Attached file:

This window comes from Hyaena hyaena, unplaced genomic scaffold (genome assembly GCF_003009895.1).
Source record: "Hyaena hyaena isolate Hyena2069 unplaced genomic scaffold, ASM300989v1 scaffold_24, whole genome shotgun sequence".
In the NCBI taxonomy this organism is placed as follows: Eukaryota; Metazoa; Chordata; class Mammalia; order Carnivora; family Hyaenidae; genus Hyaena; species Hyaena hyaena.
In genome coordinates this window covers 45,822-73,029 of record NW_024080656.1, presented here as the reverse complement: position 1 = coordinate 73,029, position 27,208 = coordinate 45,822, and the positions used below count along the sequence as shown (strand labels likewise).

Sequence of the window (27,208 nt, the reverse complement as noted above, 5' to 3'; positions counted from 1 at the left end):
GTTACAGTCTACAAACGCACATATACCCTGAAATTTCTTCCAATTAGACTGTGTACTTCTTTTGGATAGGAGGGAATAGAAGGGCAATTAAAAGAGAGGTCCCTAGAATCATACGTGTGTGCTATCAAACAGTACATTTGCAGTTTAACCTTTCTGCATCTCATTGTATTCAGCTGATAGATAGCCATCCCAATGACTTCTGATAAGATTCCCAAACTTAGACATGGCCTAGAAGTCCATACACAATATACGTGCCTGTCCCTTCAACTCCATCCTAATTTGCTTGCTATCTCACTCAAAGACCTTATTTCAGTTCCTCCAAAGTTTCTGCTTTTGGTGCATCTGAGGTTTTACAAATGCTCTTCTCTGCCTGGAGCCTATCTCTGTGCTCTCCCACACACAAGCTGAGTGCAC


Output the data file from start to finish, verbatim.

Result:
This window comes from Hyaena hyaena, unplaced genomic scaffold (genome assembly GCF_003009895.1).
Source record: "Hyaena hyaena isolate Hyena2069 unplaced genomic scaffold, ASM300989v1 scaffold_24, whole genome shotgun sequence".
In the NCBI taxonomy this organism is placed as follows: Eukaryota; Metazoa; Chordata; class Mammalia; order Carnivora; family Hyaenidae; genus Hyaena; species Hyaena hyaena.
In genome coordinates this window covers 45,822-73,029 of record NW_024080656.1, presented here as the reverse complement: position 1 = coordinate 73,029, position 27,208 = coordinate 45,822, and the positions used below count along the sequence as shown (strand labels likewise).

Sequence of the window (27,208 nt, the reverse complement as noted above, 5' to 3'; positions counted from 1 at the left end):
GTTACAGTCTACAAACGCACATATACCCTGAAATTTCTTCCAATTAGACTGTGTACTTCTTTTGGATAGGAGGGAATAGAAGGGCAATTAAAAGAGAGGTCCCTAGAATCATACGTGTGTGCTATCAAACAGTACATTTGCAGTTTAACCTTTCTGCATCTCATTGTATTCAGCTGATAGATAGCCATCCCAATGACTTCTGATAAGATTCCCAAACTTAGACATGGCCTAGAAGTCCATACACAATATACGTGCCTGTCCCTTCAACTCCATCCTAATTTGCTTGCTATCTCACTCAAAGACCTTATTTCAGTTCCTCCAAAGTTTCTGCTTTTGGTGCATCTGAGGTTTTACAAATGCTCTTCTCTGCCTGGAGCCTATCTCTGTGCTCTCCCACACACAAGCTGAGTGCAC